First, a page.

Forced adoptees call for access to files on mothers
Two women who lived for years not knowing they had been forcibly adopted have called for official state records to be opened to try and trace their birth mothers.
Theresa Tinggal (58) and Maria Dumbell (42) are among tens of thousands of people sent for adoption around the 1950s after their mothers were deemed too young or unfit.
"I was handed over to my adoptive parents at two days old and then registered as their legal child," Ms Tinggal said.
"It came as a great shock when I discovered that I wasn't who I thought I was."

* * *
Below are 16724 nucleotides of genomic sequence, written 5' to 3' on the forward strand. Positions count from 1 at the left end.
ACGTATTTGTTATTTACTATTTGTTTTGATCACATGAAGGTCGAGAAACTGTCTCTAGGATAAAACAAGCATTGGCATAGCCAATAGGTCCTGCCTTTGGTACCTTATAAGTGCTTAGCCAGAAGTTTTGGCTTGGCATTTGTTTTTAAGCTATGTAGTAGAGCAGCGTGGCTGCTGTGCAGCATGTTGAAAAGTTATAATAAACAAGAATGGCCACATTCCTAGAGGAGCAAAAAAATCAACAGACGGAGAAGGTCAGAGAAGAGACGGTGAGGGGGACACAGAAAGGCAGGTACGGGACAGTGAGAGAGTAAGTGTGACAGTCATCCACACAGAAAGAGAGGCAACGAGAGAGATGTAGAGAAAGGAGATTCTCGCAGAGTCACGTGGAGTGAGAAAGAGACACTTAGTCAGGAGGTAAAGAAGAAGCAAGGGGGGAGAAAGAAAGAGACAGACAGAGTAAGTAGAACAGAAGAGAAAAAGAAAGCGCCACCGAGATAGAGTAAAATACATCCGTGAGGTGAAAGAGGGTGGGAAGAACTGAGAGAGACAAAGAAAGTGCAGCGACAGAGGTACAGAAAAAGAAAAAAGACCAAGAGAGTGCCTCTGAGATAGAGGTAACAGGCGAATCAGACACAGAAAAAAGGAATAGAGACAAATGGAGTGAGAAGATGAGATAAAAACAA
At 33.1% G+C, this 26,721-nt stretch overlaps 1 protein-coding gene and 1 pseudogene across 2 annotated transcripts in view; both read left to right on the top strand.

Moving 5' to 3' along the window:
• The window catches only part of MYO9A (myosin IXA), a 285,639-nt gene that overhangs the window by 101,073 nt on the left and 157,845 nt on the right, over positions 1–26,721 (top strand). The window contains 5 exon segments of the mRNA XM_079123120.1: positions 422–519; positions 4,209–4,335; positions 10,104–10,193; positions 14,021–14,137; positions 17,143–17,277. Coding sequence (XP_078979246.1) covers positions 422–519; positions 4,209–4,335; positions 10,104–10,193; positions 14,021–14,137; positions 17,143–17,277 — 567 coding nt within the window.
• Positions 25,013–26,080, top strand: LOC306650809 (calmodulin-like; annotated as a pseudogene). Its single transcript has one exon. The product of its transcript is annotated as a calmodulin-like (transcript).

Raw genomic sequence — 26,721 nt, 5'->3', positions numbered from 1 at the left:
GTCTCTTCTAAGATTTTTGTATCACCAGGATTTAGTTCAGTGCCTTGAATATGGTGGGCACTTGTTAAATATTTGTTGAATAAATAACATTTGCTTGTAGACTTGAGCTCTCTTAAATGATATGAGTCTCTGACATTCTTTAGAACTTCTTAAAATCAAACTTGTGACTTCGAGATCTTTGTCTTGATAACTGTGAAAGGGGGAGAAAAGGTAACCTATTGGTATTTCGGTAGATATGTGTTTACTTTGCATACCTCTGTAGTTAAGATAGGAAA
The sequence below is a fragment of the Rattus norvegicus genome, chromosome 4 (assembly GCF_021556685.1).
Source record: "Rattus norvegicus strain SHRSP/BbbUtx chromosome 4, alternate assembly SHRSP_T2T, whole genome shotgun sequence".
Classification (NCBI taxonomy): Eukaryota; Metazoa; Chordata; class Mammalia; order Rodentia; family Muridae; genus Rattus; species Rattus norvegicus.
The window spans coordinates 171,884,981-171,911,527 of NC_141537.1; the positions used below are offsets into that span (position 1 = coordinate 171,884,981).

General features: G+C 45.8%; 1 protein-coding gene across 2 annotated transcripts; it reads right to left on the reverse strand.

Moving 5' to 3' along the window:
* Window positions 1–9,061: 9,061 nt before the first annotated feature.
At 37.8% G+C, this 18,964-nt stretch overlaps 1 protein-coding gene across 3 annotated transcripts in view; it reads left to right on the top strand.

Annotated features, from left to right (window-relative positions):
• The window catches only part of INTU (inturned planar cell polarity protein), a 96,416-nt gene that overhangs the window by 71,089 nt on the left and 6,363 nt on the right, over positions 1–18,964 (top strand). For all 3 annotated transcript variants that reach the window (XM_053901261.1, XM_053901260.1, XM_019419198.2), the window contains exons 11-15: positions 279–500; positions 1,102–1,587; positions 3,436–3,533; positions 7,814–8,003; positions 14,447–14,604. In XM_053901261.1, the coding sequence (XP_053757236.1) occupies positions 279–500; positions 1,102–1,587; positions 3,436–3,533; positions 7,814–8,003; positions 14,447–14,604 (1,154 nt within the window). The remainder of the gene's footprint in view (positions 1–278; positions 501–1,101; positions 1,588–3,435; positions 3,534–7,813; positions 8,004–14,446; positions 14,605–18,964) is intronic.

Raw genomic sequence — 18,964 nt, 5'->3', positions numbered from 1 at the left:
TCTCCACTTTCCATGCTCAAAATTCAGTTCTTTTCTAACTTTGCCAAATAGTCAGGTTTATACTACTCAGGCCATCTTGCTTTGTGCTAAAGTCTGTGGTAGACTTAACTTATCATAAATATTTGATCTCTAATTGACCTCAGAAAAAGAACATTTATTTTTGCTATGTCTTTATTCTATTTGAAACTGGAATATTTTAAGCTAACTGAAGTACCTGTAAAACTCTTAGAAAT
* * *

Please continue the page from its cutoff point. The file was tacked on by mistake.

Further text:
The Government has delayed until next year plans for new adoption legislation, which would allow people access to files to trace biological parents.
The women claim the HSE has told them they cannot release files linked to informal adoptions.
TD Clare Daly, who supports the women's cause, said: "It is not good enough to talk about guaranteeing children's rights in a new referendum if we continue to ignore children failed in the past."
Later, the HSE said it recognised the importance and sensitivity around adoption.
"Those who are looking to trace their birth families can contact tracing and information services," the agency said.
The HSE said it was important to note that it can only provide records that are held by the HSE and its predecessors.